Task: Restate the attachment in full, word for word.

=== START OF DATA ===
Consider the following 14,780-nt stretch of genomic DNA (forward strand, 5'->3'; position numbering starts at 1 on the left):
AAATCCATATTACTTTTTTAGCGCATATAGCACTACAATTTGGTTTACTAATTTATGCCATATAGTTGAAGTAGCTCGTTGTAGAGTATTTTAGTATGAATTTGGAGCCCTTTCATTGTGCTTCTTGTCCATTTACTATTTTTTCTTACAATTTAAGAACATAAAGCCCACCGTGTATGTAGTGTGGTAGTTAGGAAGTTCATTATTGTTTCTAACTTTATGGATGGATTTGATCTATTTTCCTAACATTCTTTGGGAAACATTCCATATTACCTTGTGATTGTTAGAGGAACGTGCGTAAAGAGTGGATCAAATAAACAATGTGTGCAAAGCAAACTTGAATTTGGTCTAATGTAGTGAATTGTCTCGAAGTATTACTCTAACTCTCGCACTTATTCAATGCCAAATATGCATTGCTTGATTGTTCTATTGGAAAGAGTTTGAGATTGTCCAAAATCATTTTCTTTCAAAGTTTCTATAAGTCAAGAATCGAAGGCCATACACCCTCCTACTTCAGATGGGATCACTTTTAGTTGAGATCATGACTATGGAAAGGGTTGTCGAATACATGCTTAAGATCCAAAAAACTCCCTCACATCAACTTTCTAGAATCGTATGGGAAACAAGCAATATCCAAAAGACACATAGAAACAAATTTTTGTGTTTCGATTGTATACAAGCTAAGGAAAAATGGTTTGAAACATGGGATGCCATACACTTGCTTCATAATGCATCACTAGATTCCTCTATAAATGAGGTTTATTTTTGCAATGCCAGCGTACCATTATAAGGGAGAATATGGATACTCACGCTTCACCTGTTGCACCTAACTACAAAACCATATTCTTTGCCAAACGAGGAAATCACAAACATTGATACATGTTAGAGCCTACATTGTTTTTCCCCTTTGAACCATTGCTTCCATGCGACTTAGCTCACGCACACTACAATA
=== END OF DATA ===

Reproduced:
Consider the following 14,780-nt stretch of genomic DNA (forward strand, 5'->3'; position numbering starts at 1 on the left):
AAATCCATATTACTTTTTTAGCGCATATAGCACTACAATTTGGTTTACTAATTTATGCCATATAGTTGAAGTAGCTCGTTGTAGAGTATTTTAGTATGAATTTGGAGCCCTTTCATTGTGCTTCTTGTCCATTTACTATTTTTTCTTACAATTTAAGAACATAAAGCCCACCGTGTATGTAGTGTGGTAGTTAGGAAGTTCATTATTGTTTCTAACTTTATGGATGGATTTGATCTATTTTCCTAACATTCTTTGGGAAACATTCCATATTACCTTGTGATTGTTAGAGGAACGTGCGTAAAGAGTGGATCAAATAAACAATGTGTGCAAAGCAAACTTGAATTTGGTCTAATGTAGTGAATTGTCTCGAAGTATTACTCTAACTCTCGCACTTATTCAATGCCAAATATGCATTGCTTGATTGTTCTATTGGAAAGAGTTTGAGATTGTCCAAAATCATTTTCTTTCAAAGTTTCTATAAGTCAAGAATCGAAGGCCATACACCCTCCTACTTCAGATGGGATCACTTTTAGTTGAGATCATGACTATGGAAAGGGTTGTCGAATACATGCTTAAGATCCAAAAAACTCCCTCACATCAACTTTCTAGAATCGTATGGGAAACAAGCAATATCCAAAAGACACATAGAAACAAATTTTTGTGTTTCGATTGTATACAAGCTAAGGAAAAATGGTTTGAAACATGGGATGCCATACACTTGCTTCATAATGCATCACTAGATTCCTCTATAAATGAGGTTTATTTTTGCAATGCCAGCGTACCATTATAAGGGAGAATATGGATACTCACGCTTCACCTGTTGCACCTAACTACAAAACCATATTCTTTGCCAAACGAGGAAATCACAAACATTGATACATGTTAGAGCCTACATTGTTTTTCCCCTTTGAACCATTGCTTCCATGCGACTTAGCTCACGCACACTACAATA